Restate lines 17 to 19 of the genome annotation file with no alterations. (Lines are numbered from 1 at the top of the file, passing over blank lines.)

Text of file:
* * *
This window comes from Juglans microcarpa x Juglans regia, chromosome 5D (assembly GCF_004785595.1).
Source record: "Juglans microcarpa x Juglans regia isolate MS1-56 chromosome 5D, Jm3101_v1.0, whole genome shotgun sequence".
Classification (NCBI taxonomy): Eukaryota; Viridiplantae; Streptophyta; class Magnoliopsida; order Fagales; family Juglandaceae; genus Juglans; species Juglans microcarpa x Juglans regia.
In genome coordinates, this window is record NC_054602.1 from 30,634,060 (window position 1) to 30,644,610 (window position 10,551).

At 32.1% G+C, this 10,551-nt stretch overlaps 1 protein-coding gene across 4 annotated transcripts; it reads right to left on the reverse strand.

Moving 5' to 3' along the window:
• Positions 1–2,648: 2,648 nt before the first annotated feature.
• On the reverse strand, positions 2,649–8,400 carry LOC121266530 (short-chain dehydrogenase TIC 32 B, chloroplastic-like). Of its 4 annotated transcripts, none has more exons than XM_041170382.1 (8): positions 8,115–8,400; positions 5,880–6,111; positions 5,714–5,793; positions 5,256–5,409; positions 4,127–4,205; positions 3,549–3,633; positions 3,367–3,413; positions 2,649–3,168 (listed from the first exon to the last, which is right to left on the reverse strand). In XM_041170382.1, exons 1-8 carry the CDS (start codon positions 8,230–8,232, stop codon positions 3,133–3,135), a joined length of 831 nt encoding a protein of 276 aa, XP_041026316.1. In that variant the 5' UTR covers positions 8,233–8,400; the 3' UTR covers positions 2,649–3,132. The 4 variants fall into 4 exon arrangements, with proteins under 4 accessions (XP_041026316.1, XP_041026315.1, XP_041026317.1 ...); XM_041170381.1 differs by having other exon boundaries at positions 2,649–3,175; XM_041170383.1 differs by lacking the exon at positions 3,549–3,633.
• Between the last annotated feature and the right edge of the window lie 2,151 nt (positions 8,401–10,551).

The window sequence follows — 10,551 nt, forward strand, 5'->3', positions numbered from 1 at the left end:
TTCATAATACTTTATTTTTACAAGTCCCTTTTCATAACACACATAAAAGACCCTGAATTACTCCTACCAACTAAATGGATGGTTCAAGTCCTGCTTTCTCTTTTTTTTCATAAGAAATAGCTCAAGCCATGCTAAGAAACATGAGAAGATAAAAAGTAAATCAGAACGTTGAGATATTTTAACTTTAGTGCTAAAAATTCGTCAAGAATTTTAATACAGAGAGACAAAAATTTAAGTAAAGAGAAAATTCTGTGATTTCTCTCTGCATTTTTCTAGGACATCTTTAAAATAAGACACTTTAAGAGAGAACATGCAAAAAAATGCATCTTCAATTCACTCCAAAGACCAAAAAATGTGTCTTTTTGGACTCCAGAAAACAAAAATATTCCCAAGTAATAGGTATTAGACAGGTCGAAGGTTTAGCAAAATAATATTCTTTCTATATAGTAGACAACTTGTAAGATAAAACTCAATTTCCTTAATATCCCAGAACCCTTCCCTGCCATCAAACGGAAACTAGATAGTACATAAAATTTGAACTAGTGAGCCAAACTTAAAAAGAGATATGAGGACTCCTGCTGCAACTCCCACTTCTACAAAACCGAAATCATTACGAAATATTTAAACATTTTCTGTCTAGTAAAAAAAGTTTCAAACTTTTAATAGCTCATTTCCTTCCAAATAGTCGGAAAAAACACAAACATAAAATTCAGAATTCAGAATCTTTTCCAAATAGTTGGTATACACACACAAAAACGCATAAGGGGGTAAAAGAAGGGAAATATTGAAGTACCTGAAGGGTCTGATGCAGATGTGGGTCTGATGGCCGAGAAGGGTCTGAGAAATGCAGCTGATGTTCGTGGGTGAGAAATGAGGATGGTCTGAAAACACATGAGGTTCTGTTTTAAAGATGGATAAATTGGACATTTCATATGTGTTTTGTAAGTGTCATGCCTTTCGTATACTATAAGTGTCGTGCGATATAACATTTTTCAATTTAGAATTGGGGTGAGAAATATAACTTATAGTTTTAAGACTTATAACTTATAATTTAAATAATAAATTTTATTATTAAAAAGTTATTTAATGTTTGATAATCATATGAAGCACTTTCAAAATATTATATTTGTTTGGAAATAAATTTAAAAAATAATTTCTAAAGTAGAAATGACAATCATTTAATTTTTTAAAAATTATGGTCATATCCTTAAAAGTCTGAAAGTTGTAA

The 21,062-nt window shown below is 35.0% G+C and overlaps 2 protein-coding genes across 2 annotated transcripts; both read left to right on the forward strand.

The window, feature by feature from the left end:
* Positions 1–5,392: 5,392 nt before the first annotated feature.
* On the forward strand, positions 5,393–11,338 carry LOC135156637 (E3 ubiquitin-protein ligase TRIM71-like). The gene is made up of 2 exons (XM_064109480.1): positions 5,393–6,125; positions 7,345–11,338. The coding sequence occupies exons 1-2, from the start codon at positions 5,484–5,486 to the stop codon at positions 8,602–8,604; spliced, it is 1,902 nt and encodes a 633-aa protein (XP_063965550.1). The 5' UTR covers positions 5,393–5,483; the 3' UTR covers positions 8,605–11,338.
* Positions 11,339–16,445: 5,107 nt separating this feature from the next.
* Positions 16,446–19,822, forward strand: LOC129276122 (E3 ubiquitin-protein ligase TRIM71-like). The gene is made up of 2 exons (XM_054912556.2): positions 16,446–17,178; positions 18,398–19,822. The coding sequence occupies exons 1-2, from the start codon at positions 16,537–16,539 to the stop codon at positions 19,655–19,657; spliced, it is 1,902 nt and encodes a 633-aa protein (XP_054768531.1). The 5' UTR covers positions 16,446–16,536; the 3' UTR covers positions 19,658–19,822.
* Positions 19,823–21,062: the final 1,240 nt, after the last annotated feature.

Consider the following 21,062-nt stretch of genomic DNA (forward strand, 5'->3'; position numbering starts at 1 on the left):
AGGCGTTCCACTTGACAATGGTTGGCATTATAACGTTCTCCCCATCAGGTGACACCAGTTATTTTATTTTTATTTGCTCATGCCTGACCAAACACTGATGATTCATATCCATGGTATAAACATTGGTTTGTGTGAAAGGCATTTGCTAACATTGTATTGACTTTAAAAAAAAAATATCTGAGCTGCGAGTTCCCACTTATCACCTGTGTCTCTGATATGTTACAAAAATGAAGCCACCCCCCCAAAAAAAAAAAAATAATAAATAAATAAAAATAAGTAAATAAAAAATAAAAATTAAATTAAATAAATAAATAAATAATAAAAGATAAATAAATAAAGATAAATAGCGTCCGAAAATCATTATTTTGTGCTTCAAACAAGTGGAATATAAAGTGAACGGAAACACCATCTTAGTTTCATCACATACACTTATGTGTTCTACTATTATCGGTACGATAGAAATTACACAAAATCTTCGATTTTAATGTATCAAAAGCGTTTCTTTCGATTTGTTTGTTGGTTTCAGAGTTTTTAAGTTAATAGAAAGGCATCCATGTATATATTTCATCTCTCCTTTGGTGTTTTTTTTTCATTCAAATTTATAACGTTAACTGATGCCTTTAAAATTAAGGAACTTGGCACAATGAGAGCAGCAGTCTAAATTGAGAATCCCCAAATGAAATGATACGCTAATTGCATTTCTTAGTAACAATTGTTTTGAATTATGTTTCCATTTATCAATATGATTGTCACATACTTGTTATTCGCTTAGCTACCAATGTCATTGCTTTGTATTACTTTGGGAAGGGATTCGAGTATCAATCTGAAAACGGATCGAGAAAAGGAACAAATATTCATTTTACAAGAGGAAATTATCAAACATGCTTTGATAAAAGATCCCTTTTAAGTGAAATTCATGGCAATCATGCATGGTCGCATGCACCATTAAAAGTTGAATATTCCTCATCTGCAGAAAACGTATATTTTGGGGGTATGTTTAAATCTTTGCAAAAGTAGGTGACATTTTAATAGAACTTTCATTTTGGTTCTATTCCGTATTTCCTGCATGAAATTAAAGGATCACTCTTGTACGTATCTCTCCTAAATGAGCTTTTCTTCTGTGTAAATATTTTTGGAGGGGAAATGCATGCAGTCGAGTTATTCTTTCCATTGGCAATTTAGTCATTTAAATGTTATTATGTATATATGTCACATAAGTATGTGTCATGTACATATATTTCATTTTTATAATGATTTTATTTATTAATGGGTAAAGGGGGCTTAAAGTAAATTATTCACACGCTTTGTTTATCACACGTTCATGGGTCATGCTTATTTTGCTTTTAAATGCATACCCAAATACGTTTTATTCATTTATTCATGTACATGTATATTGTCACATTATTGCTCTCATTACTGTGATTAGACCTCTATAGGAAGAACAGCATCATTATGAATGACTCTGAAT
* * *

* Positions 16,446–19,822, forward strand: LOC129276122 (E3 ubiquitin-protein ligase TRIM71-like). The gene is made up of 2 exons (XM_054912556.2): positions 16,446–17,178; positions 18,398–19,822. The coding sequence occupies exons 1-2, from the start codon at positions 16,537–16,539 to the stop codon at positions 19,655–19,657; spliced, it is 1,902 nt and encodes a 633-aa protein (XP_054768531.1). The 5' UTR covers positions 16,446–16,536; the 3' UTR covers positions 19,658–19,822.
* Positions 19,823–21,062: the final 1,240 nt, after the last annotated feature.

Consider the following 21,062-nt stretch of genomic DNA (forward strand, 5'->3'; position numbering starts at 1 on the left):